Welcome to 2014! It’s a time of year traditionally given over to self-improvement (and maybe a little regret over those biscuits & cheese.) While you’re thinking of your personal well being, don’t forget to give your CV a checkup. It’s a great time of year to make sure your CV reflects everything you’ve accomplished in the last year. Forget the gym; kick off 2014 by bodybuilding your CV.
When it comes to CVs, prospective employers judge the book by the cover. Your CV has, on average, 15 seconds to grab the reader’s attention, so make every second count. Use a clean, 10-12 point font with no italics or decorative touches – give Comic Sans a miss and stick instead to Arial or Times New Roman, fonts that carry over well no matter what program the reader is using. Use bullet points instead of paragraphs to draw your reader’s eye and get the most important information across quickly. This isn’t the time for an autobiographic epic, either – leave off your date of birth, marital status or sex. Stick to two or three pages at most, and leave the elaborate details for the interview. Finally, remember to use high-quality paper stock for your physical CV – the tactile element counts!
A Tailored Fit
Whether you’ve sent out one or one hundred CVs, it’s important to match your CV to the prospective employer. Yes, it creates extra work, but taking the time to include relevant information for each position forms a better impression for your reader. Your personal profile is a prime place to target your future employer, so include information that highlights why you’re the best candidate for this position – include your current and last role, the type of role you’re seeking or the type of company you’d like to join, a summary of your relevant skills and two personal qualities that showcase your ability to perform well in the role.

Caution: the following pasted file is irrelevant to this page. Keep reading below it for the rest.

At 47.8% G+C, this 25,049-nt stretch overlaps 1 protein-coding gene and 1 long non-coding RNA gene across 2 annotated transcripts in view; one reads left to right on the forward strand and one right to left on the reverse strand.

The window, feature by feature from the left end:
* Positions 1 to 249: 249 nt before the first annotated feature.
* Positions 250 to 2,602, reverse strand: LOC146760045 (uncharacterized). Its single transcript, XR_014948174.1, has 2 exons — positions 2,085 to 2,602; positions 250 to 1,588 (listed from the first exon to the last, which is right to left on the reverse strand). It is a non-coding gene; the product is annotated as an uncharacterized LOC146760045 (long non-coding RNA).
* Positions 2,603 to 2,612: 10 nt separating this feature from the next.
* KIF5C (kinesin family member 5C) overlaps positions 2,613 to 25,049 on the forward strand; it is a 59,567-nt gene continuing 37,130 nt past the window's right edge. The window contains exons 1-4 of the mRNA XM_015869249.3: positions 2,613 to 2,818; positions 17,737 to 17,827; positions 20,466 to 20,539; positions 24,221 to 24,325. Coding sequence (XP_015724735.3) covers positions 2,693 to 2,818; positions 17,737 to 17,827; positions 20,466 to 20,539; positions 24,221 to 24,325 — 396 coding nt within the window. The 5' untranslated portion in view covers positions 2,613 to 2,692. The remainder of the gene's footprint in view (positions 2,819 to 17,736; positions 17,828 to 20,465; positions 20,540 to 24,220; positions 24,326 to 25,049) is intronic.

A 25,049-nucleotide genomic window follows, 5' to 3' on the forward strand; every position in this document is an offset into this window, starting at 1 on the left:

Win points with your reader in your core skills section by tailoring your skills here, too. Chances are you’re applying for a job with some sort of job description; highlight the skills that match the ones in the job description. Don’t forget about your hobbies, either – it’s a chance to show off how well you’ll fit in the role. Choose one or two hobbies with relevant ties to the role – team sports for team roles, etc. – and show them how you not only have the skills, but the personality for the part.
If your reader has read this far, you’re doing well! While your work history and education sections don’t have to be tailored to each individual role, you’ll want to cover a few basic points here: your responsibilities, and your achievements. Employers want to see what you’re capable of, and listing your achievements backs up what you say about your responsibilities. In your education section, stick to listing the relevant information – do you really need your GCSE on this CV?